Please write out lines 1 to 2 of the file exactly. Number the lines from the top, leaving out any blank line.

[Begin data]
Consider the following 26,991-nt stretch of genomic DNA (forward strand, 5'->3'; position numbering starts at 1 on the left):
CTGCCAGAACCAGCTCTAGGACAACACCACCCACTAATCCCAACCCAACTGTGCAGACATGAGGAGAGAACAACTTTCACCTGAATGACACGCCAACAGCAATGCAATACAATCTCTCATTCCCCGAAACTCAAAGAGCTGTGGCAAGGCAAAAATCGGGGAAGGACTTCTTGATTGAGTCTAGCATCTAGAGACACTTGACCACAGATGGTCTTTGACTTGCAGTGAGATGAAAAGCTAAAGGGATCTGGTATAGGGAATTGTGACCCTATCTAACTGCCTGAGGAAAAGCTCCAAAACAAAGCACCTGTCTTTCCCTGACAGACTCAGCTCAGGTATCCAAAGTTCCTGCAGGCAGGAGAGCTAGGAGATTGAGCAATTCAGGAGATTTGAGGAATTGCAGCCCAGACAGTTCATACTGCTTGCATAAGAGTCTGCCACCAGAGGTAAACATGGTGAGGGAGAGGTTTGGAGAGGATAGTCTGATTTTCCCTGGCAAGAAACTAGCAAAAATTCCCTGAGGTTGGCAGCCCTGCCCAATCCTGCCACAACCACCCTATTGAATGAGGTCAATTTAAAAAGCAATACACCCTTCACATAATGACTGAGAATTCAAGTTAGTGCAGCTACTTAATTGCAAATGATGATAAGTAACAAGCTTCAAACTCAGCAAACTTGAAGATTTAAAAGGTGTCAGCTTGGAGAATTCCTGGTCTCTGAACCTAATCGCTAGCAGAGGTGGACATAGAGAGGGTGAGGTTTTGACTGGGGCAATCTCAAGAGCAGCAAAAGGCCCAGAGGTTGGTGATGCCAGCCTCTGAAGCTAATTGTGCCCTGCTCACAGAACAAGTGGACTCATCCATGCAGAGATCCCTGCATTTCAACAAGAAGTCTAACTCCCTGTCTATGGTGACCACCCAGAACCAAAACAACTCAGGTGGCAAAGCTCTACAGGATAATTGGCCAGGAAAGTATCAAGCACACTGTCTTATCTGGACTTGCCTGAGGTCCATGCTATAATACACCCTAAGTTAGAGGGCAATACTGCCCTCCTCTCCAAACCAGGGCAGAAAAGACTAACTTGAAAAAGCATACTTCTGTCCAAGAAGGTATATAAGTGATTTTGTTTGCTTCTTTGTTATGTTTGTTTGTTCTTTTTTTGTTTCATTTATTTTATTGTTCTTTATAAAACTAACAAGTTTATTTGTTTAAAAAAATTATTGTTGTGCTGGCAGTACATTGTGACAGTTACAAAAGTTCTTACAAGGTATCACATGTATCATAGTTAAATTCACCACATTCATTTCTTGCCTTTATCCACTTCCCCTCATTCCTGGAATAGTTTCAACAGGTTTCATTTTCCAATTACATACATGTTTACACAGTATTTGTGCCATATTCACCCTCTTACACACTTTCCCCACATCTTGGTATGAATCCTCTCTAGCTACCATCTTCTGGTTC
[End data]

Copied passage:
Consider the following 26,991-nt stretch of genomic DNA (forward strand, 5'->3'; position numbering starts at 1 on the left):
CTGCCAGAACCAGCTCTAGGACAACACCACCCACTAATCCCAACCCAACTGTGCAGACATGAGGAGAGAACAACTTTCACCTGAATGACACGCCAACAGCAATGCAATACAATCTCTCATTCCCCGAAACTCAAAGAGCTGTGGCAAGGCAAAAATCGGGGAAGGACTTCTTGATTGAGTCTAGCATCTAGAGACACTTGACCACAGATGGTCTTTGACTTGCAGTGAGATGAAAAGCTAAAGGGATCTGGTATAGGGAATTGTGACCCTATCTAACTGCCTGAGGAAAAGCTCCAAAACAAAGCACCTGTCTTTCCCTGACAGACTCAGCTCAGGTATCCAAAGTTCCTGCAGGCAGGAGAGCTAGGAGATTGAGCAATTCAGGAGATTTGAGGAATTGCAGCCCAGACAGTTCATACTGCTTGCATAAGAGTCTGCCACCAGAGGTAAACATGGTGAGGGAGAGGTTTGGAGAGGATAGTCTGATTTTCCCTGGCAAGAAACTAGCAAAAATTCCCTGAGGTTGGCAGCCCTGCCCAATCCTGCCACAACCACCCTATTGAATGAGGTCAATTTAAAAAGCAATACACCCTTCACATAATGACTGAGAATTCAAGTTAGTGCAGCTACTTAATTGCAAATGATGATAAGTAACAAGCTTCAAACTCAGCAAACTTGAAGATTTAAAAGGTGTCAGCTTGGAGAATTCCTGGTCTCTGAACCTAATCGCTAGCAGAGGTGGACATAGAGAGGGTGAGGTTTTGACTGGGGCAATCTCAAGAGCAGCAAAAGGCCCAGAGGTTGGTGATGCCAGCCTCTGAAGCTAATTGTGCCCTGCTCACAGAACAAGTGGACTCATCCATGCAGAGATCCCTGCATTTCAACAAGAAGTCTAACTCCCTGTCTATGGTGACCACCCAGAACCAAAACAACTCAGGTGGCAAAGCTCTACAGGATAATTGGCCAGGAAAGTATCAAGCACACTGTCTTATCTGGACTTGCCTGAGGTCCATGCTATAATACACCCTAAGTTAGAGGGCAATACTGCCCTCCTCTCCAAACCAGGGCAGAAAAGACTAACTTGAAAAAGCATACTTCTGTCCAAGAAGGTATATAAGTGATTTTGTTTGCTTCTTTGTTATGTTTGTTTGTTCTTTTTTTGTTTCATTTATTTTATTGTTCTTTATAAAACTAACAAGTTTATTTGTTTAAAAAAATTATTGTTGTGCTGGCAGTACATTGTGACAGTTACAAAAGTTCTTACAAGGTATCACATGTATCATAGTTAAATTCACCACATTCATTTCTTGCCTTTATCCACTTCCCCTCATTCCTGGAATAGTTTCAACAGGTTTCATTTTCCAATTACATACATGTTTACACAGTATTTGTGCCATATTCACCCTCTTACACACTTTCCCCACATCTTGGTATGAATCCTCTCTAGCTACCATCTTCTGGTTC